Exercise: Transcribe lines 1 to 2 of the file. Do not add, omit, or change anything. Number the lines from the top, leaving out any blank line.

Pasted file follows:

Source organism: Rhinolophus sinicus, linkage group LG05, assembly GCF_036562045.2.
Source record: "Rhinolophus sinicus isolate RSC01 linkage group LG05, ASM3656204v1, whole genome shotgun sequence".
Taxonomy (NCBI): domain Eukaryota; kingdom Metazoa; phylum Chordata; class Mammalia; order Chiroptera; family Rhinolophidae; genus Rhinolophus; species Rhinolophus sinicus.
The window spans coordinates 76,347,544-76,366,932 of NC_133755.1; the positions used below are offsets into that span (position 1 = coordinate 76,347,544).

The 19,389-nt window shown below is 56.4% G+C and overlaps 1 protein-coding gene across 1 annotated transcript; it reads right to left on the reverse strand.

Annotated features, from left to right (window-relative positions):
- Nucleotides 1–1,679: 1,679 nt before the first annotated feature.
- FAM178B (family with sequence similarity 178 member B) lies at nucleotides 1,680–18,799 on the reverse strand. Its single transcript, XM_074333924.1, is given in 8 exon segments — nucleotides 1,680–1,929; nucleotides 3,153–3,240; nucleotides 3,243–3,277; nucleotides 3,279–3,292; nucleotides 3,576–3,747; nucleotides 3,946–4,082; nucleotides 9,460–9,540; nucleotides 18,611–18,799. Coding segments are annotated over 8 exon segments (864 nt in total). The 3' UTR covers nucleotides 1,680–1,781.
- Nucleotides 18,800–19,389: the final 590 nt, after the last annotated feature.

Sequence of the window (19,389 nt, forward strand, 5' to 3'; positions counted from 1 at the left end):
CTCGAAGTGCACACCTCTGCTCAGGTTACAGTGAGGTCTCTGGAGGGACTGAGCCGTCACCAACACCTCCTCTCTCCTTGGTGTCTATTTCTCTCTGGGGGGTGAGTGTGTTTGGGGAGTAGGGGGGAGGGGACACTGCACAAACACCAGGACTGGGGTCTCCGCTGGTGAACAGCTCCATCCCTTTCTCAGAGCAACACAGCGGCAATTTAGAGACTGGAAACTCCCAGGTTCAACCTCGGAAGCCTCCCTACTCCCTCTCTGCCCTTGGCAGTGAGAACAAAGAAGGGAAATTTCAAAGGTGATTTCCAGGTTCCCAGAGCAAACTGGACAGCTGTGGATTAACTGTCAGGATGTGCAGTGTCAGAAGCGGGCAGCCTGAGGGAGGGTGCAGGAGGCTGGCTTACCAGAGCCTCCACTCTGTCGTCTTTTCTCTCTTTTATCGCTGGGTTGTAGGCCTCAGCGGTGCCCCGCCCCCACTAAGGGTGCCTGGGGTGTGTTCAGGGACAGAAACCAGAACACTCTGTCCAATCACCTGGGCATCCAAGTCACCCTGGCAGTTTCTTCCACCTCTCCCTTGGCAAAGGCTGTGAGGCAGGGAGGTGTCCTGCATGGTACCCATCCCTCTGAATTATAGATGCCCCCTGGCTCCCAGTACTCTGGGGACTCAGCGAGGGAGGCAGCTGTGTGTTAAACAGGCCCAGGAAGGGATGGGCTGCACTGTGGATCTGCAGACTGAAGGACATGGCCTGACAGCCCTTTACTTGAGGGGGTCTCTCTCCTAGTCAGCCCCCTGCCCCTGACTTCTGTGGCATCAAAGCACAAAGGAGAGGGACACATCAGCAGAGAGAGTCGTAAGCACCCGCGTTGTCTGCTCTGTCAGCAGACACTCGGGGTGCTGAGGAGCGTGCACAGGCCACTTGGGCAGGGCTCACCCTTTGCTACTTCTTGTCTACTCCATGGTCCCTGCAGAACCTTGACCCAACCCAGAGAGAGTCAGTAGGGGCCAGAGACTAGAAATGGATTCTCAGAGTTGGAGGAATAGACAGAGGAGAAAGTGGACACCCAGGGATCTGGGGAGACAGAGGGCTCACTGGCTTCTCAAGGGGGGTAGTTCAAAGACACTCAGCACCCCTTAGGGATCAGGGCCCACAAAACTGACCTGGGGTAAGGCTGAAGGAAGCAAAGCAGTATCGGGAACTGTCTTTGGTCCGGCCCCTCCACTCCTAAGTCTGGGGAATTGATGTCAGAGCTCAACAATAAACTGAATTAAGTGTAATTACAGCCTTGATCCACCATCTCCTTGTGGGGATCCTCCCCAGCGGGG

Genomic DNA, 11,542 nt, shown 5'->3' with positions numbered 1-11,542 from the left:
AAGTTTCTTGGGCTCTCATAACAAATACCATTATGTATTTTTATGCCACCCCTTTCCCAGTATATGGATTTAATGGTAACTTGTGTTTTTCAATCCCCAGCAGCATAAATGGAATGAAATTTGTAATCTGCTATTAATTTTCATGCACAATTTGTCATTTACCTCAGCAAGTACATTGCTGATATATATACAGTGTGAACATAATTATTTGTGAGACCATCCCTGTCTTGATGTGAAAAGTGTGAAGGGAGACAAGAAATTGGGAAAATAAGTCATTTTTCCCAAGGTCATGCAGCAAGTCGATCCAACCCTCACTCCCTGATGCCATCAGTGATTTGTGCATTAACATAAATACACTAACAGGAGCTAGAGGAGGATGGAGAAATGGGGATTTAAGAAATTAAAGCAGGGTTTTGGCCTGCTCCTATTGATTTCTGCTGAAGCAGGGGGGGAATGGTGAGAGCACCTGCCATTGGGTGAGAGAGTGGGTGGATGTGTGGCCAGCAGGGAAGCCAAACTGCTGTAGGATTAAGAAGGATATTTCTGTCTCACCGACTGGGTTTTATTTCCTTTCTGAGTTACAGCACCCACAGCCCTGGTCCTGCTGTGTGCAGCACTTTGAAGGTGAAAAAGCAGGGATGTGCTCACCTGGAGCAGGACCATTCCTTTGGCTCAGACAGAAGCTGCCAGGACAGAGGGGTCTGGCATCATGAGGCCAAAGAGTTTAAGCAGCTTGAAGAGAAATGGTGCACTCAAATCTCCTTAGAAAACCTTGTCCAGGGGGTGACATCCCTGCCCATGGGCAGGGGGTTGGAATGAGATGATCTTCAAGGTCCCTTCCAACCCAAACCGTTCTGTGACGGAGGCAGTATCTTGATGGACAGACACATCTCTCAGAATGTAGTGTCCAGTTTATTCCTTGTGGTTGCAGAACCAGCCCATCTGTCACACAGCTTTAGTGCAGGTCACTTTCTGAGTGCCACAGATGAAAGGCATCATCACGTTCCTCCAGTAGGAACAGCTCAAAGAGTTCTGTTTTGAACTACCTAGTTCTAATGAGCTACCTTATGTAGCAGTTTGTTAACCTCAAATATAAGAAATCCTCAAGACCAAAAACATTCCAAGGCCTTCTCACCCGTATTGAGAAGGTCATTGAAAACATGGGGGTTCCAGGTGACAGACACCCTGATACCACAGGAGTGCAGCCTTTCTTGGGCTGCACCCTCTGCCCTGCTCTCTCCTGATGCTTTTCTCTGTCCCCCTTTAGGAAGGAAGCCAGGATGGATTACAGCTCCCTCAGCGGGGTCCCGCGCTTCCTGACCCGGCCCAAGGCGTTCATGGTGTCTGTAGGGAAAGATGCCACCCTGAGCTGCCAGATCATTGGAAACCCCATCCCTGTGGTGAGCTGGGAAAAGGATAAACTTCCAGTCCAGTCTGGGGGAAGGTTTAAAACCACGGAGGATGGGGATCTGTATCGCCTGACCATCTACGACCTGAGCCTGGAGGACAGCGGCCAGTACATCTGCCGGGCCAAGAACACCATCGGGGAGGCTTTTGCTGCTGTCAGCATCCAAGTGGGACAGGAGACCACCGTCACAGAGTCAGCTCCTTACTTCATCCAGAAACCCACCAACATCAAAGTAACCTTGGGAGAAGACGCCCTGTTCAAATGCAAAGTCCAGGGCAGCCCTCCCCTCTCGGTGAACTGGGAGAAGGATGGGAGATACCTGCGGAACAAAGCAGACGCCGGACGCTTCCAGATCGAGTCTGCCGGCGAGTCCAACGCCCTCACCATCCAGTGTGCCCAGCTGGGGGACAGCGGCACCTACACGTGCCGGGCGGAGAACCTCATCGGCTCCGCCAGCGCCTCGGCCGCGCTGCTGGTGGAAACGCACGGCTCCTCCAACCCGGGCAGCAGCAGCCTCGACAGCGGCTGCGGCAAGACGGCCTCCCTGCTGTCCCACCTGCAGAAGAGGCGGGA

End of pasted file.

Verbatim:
Source organism: Rhinolophus sinicus, linkage group LG05, assembly GCF_036562045.2.
Source record: "Rhinolophus sinicus isolate RSC01 linkage group LG05, ASM3656204v1, whole genome shotgun sequence".